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Case Study: Separating Sales and Deployment

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Photo courtesy of tec_estromberg(CC Attribution)

The Client:

Across the United States, telecom VoIP carriers sell proprietary equipment and user interfaces to help companies make their calls over the Internet. These are usually sold through an agent or dealer network, not directly to the public by the carrier themselves.

The Problem:

VoIP carriers often find that after their products are sold, deployment becomes a challenge. The apparent solution is to either hire a team of technicians, or train the agents themselves to become the installers. Whichever strategy the carrier chooses, problems are everywhere.

Technicians need a lot of information about a site before deploying a VoIP solution, but not every technician takes the time to collect it. The agents of a managed service provider aren’t always guaranteed to fully understand or be fully honest about the limitations of a product, meaning that whether they go to install the product themselves or send a tech from another department, there’s a basic issue of compatibility that prevents deployment, and someone has to break the bad news. Or, adequate testing isn’t done in advance and end users find themselves crippled by issues in the first few weeks, putting extra burden on the technician to resolve them. 

If the agents are themselves the techs, they aren’t always going to to be available to double as maintenance techs when something goes wrong. Send a free sales rep to another agent’s site to do the job, and they might try to poach business or bad-mouth their “coworker,” leading not just to unhappy sales-people-doubling-as-technicians, but to customers unimpressed by the company’s professionalism.  At the end of the day, no matter which problem confronts them, these carriers all know there has to be a better solution.

The Solution:

Outsourcing field deployment services to DiverseNet immediately solves all these problems for a carrier. Their sales people can go back to what they’re good at, and if they already have a team of technicians, we’ll work with them. Our process is all about standardization, and we serve as provisioner, installer, and trainer all in one.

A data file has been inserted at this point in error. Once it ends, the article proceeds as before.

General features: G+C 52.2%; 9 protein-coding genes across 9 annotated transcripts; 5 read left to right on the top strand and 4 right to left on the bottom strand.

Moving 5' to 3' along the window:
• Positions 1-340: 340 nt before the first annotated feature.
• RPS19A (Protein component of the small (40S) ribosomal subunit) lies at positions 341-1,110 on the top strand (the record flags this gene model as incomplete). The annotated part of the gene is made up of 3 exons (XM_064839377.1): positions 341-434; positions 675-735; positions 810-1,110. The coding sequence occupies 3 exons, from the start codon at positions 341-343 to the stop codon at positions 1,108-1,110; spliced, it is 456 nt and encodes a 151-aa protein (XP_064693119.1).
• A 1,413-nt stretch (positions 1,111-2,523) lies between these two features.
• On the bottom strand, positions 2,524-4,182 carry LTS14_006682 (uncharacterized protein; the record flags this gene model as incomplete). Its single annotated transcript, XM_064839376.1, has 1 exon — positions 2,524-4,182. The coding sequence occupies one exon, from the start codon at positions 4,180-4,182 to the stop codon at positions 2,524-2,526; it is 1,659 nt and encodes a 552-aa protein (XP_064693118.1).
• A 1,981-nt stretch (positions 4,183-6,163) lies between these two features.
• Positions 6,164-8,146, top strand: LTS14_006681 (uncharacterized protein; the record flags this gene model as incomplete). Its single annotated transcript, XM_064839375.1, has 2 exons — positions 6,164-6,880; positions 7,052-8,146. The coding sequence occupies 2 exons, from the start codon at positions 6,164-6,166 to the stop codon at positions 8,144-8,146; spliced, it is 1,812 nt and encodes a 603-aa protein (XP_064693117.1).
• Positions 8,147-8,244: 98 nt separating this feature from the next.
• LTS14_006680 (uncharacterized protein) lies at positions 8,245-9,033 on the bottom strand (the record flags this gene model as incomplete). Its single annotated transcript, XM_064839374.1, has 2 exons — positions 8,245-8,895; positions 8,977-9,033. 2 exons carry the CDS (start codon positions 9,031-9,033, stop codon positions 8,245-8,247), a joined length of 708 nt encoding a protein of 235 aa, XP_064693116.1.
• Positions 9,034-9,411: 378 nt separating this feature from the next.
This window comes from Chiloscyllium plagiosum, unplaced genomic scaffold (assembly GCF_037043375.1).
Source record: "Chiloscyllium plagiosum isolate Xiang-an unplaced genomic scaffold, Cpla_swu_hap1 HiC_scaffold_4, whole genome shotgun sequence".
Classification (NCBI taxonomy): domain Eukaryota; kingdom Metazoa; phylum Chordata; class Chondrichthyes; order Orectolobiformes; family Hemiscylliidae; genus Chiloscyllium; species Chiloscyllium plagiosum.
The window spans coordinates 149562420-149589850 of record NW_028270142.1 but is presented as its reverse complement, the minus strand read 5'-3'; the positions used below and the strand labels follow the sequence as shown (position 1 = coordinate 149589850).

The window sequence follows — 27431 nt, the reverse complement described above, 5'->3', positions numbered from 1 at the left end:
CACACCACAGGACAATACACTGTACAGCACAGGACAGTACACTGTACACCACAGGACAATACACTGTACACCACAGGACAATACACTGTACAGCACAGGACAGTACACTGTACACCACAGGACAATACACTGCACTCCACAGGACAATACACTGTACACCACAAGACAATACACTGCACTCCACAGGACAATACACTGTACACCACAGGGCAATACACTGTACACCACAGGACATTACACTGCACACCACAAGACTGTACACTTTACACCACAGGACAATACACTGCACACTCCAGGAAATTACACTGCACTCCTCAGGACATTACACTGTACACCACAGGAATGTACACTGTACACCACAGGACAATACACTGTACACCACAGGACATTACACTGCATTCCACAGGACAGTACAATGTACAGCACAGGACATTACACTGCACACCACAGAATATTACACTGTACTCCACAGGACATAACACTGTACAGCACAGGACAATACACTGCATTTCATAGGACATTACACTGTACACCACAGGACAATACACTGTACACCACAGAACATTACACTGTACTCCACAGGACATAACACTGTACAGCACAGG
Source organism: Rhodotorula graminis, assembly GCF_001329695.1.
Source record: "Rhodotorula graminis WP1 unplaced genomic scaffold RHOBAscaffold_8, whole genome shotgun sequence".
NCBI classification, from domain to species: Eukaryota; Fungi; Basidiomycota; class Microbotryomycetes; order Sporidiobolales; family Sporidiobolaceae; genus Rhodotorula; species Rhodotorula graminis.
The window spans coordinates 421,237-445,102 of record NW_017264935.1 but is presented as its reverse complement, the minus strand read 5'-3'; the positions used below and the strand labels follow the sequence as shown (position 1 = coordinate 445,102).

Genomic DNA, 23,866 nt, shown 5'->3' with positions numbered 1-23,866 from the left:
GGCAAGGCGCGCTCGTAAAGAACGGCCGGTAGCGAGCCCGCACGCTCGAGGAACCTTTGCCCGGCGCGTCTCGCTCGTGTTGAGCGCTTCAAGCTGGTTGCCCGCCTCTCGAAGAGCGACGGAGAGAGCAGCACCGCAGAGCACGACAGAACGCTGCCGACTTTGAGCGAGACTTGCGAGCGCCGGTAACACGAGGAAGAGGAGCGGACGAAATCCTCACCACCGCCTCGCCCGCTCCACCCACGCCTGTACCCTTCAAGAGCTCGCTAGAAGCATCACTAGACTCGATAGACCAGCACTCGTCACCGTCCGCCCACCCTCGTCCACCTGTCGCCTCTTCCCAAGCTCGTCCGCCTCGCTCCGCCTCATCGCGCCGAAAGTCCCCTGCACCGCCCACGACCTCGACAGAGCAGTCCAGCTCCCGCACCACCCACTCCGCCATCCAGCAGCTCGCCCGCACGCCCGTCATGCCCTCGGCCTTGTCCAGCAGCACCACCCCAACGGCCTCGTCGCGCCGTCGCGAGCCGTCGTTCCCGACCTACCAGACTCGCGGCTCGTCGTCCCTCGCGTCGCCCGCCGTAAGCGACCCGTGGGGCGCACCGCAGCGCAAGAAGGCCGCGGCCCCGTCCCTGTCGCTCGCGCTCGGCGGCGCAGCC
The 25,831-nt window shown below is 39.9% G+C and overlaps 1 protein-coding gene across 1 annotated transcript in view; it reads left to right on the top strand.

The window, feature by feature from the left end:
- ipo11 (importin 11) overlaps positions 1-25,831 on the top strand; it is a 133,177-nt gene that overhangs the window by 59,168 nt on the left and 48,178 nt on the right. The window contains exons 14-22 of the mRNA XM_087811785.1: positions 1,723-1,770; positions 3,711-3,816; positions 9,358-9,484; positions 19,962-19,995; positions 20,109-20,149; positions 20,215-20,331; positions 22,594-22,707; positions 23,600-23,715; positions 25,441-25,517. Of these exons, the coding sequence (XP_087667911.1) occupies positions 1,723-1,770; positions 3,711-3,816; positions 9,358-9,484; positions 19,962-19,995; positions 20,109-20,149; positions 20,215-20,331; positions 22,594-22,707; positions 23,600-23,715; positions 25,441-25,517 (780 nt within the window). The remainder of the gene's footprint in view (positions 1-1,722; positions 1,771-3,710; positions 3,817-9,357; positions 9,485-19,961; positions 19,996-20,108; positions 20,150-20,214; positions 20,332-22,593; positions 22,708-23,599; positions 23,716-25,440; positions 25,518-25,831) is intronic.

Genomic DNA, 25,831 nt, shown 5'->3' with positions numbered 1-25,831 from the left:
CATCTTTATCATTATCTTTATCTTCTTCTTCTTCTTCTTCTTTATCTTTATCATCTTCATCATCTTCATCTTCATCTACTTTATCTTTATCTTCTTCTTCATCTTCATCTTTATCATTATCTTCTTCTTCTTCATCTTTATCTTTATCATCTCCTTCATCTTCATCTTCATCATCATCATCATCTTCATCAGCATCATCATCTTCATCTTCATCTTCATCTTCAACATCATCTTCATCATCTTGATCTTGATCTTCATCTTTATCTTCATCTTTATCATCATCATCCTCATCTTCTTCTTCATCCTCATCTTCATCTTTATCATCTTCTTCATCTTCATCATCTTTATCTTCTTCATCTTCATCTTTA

Once the process is standardized, here’s how it goes: The moment an agent sells a contract, DiverseNet is on the phone with the end-user and the agent together, asking questions and scheduling a time to go out and conduct a site survey. We send a technician already knowledgeable in the carrier’s proprietary equipment to the site to conduct a two-day test of the facility’s Internet service, as well as investigate all wiring and other hardware. We help with configuration of the new phone solution to meet the end-user’s specific needs, and then handle the installation. The day of the install, we coordinate with the end-user’s Internet provider to ensure the translation takes place as smoothly as possible. A training of anywhere from 30-90 minutes for the phone system’s administrator(s) is our last on-site step until a service issue arises. We do follow up with the end-user to ensure everything is working well a few business days after installation.

This standardization can be implemented without even changing the VoIP carrier’s ticket submittal software or disrupting the sales process in any way. The carrier still owns the agreement, and the agent still owns the relationship. We just own the responsibility to get the job done right. In fact, we own it so well that we onboard a new VoIP carrier an average of once a month. Whether they send us one ticket a year or a thousand, we are grateful to serve as their representatives every time.

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